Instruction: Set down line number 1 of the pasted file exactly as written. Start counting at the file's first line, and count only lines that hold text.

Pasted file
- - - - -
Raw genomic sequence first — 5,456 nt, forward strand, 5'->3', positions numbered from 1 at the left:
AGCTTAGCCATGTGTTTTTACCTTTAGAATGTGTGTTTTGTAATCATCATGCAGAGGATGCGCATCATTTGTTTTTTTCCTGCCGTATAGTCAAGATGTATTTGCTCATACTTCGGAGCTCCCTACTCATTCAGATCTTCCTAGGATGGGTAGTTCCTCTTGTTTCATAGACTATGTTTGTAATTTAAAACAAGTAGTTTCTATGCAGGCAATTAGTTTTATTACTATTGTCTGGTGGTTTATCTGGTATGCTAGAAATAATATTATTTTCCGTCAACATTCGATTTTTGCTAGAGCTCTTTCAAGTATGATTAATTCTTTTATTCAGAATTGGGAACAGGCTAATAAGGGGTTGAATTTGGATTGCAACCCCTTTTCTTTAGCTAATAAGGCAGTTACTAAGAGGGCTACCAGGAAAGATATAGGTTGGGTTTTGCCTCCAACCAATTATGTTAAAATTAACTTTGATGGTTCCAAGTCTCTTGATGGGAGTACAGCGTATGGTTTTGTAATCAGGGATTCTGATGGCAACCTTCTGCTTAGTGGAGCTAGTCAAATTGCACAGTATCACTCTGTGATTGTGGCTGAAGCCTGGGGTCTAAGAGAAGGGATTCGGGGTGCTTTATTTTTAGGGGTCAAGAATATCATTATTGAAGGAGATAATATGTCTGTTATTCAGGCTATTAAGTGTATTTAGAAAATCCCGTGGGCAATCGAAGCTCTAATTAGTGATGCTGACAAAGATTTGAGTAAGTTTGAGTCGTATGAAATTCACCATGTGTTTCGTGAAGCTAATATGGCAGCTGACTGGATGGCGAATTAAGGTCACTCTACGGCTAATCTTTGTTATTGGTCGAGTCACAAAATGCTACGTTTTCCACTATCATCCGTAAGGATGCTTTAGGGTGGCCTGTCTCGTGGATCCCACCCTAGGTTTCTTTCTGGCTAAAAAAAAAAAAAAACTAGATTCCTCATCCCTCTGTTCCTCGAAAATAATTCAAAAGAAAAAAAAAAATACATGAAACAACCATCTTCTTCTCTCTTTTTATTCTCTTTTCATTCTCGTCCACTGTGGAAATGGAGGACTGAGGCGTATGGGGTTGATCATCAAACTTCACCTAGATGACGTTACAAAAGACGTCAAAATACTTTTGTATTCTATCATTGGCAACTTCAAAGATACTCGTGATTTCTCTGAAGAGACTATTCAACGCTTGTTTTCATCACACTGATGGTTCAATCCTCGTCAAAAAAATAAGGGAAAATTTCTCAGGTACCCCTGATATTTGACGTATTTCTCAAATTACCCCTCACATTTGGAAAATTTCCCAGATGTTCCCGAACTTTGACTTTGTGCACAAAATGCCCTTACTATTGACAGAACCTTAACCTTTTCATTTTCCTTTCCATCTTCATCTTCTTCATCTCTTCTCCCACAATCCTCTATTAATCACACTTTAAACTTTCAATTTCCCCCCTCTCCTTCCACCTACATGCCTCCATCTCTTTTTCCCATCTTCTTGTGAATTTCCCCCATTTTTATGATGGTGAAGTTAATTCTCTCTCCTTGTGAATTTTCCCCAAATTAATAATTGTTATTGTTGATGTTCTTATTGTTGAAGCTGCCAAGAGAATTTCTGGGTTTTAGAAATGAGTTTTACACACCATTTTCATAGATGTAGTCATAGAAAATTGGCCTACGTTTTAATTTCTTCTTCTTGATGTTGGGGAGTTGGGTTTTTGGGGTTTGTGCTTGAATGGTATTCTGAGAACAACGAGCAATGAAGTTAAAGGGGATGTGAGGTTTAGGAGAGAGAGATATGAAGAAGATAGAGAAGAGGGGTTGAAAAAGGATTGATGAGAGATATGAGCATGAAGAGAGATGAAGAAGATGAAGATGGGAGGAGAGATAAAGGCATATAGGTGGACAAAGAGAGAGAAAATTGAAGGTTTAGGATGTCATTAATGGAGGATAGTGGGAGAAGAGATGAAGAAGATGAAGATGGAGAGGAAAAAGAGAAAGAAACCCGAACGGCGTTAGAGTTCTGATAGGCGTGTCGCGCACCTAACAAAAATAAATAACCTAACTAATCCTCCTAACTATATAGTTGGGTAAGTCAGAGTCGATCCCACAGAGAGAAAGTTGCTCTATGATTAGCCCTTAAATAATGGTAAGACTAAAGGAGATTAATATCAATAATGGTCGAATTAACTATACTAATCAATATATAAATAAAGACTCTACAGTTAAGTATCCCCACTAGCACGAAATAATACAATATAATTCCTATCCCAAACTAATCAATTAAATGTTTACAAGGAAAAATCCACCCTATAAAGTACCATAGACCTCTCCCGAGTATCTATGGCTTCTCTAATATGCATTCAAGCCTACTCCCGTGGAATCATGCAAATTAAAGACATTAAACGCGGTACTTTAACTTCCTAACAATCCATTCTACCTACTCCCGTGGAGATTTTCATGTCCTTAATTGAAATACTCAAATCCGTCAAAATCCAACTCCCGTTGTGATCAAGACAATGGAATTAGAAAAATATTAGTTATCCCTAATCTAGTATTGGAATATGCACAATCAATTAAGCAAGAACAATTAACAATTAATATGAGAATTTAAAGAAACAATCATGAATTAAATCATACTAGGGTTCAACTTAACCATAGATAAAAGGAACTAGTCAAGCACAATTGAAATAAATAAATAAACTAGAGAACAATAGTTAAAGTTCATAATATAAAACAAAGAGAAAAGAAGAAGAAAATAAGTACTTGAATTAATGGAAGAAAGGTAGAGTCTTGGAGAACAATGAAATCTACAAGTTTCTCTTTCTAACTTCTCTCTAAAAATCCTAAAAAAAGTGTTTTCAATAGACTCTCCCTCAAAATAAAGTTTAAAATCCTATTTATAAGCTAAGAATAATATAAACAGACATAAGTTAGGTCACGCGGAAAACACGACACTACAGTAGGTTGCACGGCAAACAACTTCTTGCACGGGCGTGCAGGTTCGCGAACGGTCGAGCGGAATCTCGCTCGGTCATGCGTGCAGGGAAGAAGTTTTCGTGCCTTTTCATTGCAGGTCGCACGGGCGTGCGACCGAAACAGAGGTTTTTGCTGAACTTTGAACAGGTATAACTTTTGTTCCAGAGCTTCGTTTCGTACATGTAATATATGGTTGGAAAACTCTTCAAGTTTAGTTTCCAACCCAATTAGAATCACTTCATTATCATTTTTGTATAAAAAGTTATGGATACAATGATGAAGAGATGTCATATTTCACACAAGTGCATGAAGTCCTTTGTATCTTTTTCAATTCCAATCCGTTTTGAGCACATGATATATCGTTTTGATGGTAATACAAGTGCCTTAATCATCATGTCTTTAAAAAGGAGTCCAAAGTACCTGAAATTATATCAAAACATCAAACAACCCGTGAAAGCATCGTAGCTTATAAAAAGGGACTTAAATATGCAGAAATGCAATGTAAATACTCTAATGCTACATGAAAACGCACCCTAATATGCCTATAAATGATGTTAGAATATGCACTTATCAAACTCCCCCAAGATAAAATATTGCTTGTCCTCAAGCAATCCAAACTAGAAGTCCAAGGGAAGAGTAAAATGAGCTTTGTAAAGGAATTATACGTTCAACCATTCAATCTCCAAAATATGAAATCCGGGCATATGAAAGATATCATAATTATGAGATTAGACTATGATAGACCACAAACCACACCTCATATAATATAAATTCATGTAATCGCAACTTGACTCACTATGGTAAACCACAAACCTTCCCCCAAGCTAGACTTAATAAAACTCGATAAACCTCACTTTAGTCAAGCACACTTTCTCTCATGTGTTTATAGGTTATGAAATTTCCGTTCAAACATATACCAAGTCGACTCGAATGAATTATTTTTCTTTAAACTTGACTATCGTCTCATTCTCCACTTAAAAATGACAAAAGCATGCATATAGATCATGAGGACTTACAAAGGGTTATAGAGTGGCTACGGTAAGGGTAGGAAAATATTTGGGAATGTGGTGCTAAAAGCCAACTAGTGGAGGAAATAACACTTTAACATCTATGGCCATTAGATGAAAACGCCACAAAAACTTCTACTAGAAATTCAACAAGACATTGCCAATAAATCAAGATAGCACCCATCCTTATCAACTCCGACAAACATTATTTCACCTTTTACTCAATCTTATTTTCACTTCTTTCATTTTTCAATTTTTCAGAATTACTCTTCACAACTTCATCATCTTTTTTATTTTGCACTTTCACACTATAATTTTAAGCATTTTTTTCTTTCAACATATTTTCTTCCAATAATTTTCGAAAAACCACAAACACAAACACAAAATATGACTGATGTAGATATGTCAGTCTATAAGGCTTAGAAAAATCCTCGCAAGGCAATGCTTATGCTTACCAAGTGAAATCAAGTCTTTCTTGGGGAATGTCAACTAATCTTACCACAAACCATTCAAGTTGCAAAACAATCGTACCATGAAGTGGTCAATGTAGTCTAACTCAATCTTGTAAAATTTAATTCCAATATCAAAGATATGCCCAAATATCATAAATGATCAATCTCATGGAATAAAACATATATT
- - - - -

Raw genomic sequence first — 5,456 nt, forward strand, 5'->3', positions numbered from 1 at the left: